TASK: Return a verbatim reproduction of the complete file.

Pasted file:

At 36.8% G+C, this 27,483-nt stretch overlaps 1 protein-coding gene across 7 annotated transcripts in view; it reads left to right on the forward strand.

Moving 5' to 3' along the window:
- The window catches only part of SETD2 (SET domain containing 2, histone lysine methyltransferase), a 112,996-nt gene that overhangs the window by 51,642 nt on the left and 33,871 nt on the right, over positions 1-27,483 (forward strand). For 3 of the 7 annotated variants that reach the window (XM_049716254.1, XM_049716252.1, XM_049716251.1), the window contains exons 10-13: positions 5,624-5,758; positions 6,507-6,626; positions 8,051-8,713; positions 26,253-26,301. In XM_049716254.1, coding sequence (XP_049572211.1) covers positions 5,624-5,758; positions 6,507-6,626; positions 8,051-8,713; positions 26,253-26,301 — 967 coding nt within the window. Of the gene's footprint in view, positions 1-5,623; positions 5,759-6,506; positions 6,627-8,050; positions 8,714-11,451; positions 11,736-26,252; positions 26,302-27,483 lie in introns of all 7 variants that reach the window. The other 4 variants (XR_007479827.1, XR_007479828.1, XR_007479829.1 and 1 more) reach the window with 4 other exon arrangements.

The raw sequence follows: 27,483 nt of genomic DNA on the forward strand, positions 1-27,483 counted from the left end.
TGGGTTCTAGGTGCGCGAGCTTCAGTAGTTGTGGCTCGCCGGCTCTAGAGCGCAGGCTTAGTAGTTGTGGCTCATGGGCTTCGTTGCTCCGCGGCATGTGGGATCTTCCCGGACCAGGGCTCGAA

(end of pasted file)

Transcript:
At 36.8% G+C, this 27,483-nt stretch overlaps 1 protein-coding gene across 7 annotated transcripts in view; it reads left to right on the forward strand.

Moving 5' to 3' along the window:
- The window catches only part of SETD2 (SET domain containing 2, histone lysine methyltransferase), a 112,996-nt gene that overhangs the window by 51,642 nt on the left and 33,871 nt on the right, over positions 1-27,483 (forward strand). For 3 of the 7 annotated variants that reach the window (XM_049716254.1, XM_049716252.1, XM_049716251.1), the window contains exons 10-13: positions 5,624-5,758; positions 6,507-6,626; positions 8,051-8,713; positions 26,253-26,301. In XM_049716254.1, coding sequence (XP_049572211.1) covers positions 5,624-5,758; positions 6,507-6,626; positions 8,051-8,713; positions 26,253-26,301 — 967 coding nt within the window. Of the gene's footprint in view, positions 1-5,623; positions 5,759-6,506; positions 6,627-8,050; positions 8,714-11,451; positions 11,736-26,252; positions 26,302-27,483 lie in introns of all 7 variants that reach the window. The other 4 variants (XR_007479827.1, XR_007479828.1, XR_007479829.1 and 1 more) reach the window with 4 other exon arrangements.

The raw sequence follows: 27,483 nt of genomic DNA on the forward strand, positions 1-27,483 counted from the left end.
TGGGTTCTAGGTGCGCGAGCTTCAGTAGTTGTGGCTCGCCGGCTCTAGAGCGCAGGCTTAGTAGTTGTGGCTCATGGGCTTCGTTGCTCCGCGGCATGTGGGATCTTCCCGGACCAGGGCTCGAA